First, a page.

Reflecting on faith amidst controversy


I formally joined the Catholic Church at the Easter Vigil Mass in 2014, but my belief had been Catholic for months before that. Since that time, I have remained certain that becoming Catholic was the single best decision I’ve ever made or will ever make. Closeness to Christ through the sacraments, especially the Eucharist (communion) is something I could never again live without. Unity of belief with the successor of St. Peter, the Pope and all the Saints and repentant sinners of the last 2,000 years is beautiful.

In the roughly four and half years since I joined the church, I never, not once, thought about leaving. I was baffled when former Catholics among my friends and family talked about their decisions to stop practicing, especially because many of their reasons were not doctrinal. I couldn’t understand how you could give it all up, especially if you still believed everything.

A few weeks ago, when the news of the abuses committed by then-Cardinal McCarrick came out, I thought about leaving the Catholic Church for the first time. I thought about leaving again when the grand jury report came out of Pennsylvania. I thought about leaving a third time recently when Archbishop Vigano, former Apostolic Nuncio to the United States (essentially the Vatican’s U.S. Ambassador) wrote a letter alleging that not only did Pope Francis know about McCarrick’s abuses, but actually withdrew ecclesial sanctions against him.

I don’t know if Pope Francis is guilty of what Archbishop Vigano is saying, and I’m grateful that I’m not the one tasked with making that determination. I pray for wisdom for whomever has that monumental task.

In the Nicene Creed, the summary of our Catholic faith that we pray at every Mass, we profess belief in a church which is “one, holy, Catholic and apostolic.” McCarrick, hundreds of priests in Pennsylvania and around the country over the years and maybe even my pope are not holy. So what am I professing belief in?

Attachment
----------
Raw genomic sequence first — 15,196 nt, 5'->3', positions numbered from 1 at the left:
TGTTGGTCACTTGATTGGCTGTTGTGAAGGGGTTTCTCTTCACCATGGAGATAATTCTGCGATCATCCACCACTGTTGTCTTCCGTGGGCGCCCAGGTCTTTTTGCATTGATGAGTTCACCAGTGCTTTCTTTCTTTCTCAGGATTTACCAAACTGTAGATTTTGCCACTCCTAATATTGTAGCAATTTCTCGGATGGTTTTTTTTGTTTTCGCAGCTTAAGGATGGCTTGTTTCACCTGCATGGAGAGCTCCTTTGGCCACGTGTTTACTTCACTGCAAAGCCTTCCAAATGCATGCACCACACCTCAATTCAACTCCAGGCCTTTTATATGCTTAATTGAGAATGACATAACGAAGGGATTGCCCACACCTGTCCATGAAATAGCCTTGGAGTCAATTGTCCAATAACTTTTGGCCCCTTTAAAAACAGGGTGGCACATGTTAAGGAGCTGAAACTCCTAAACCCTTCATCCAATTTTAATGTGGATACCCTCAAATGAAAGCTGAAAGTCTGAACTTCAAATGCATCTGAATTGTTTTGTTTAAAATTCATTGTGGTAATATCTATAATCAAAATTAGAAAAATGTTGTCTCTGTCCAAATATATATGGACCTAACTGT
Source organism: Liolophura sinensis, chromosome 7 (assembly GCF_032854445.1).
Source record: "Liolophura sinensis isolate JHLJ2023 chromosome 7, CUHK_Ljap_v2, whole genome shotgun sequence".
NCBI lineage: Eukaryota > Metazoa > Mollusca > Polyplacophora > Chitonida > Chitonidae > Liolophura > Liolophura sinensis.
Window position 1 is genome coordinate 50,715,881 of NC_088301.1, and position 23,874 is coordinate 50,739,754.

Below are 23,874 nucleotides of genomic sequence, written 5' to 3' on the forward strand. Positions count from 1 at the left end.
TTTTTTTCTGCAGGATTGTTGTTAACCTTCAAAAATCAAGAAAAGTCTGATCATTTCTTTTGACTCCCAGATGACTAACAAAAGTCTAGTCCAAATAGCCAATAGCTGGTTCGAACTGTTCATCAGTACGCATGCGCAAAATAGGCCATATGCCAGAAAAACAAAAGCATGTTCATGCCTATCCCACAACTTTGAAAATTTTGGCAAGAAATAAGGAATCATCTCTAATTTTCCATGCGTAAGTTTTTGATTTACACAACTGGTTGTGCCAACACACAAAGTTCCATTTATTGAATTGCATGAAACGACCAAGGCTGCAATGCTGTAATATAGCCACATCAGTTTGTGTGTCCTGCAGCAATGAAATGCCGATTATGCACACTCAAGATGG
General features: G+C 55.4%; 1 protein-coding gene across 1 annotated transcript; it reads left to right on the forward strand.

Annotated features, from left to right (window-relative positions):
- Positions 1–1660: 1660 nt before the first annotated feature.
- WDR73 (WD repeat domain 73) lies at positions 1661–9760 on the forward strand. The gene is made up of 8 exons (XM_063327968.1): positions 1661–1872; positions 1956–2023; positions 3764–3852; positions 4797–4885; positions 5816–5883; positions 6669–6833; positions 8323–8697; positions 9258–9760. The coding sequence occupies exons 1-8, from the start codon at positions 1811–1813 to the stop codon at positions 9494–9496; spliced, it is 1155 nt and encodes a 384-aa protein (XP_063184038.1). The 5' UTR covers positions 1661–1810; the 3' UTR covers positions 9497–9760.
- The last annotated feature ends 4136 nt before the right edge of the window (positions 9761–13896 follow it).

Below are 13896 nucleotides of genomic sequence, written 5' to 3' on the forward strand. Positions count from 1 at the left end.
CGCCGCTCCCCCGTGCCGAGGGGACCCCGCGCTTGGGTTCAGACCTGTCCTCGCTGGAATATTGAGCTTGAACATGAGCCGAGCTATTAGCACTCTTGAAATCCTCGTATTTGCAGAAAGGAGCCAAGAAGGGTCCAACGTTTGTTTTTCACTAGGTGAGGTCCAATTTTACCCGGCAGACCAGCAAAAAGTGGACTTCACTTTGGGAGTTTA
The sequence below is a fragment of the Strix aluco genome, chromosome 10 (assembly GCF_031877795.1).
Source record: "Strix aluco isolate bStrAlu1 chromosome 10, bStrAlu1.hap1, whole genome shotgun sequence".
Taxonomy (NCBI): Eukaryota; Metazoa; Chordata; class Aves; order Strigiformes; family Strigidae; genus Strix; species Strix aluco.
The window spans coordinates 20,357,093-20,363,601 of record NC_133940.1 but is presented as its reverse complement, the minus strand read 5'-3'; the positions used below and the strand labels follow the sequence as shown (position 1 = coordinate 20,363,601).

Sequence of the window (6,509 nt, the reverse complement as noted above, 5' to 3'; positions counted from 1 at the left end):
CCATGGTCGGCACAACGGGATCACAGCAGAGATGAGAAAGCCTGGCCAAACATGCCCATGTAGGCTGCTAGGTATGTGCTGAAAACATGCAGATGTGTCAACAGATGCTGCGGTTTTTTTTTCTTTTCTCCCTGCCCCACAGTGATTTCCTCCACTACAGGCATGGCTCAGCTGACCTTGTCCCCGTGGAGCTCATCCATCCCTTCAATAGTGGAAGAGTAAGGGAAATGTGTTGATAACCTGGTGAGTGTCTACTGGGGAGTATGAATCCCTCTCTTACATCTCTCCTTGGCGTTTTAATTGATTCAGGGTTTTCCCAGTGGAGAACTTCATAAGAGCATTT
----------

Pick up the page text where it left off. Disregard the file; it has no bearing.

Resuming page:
I’ve thought about leaving the Catholic Church three times in the last weeks when it never crossed my mind before. But despite the frequency with which I’ve entertained the thought and the wickedness of the actions around me that prompted those thoughts, leaving the Catholic Church was never really an option.

The Gospel reading at Mass on Aug. 26 was from John chapter 6. Jesus had just told the crowds that “unless you eat the flesh of the Son of Man and drink his blood, you do not have life within you.” The people listening were understandably shocked and protested, saying,“This saying is hard; who can accept it?”, but Jesus didn’t change what he was saying, and as a result, a lot of those who had followed him left.

But Peter, the leader of the Apostles, when asked by Jesus if he would also leave, had a profound response: “Master, to whom shall we go? You have the words of eternal life.”

These words have been on my tongue for the last several weeks. As ugly, sinful, dirty and evil as members and leaders of the church can be, there’s nowhere else for me to call home.

As much pain as it has caused me — which pales in comparison to the pain felt by those who were victimized by those who should be beyond reproach (cf. Titus 1:7) or even the mere appearance of evil (cf. 1 Thessalonians 5:22) — I could never give up the sacraments or communion with the successor of St. Peter, the Vicar of Christ, Prince of the Apostles and Bishop of Rome: the pope.

I will pray for a church that is holier than ever, and I’ll do what I can to contribute to that holiness. The church is my home, and I can’t give up on her.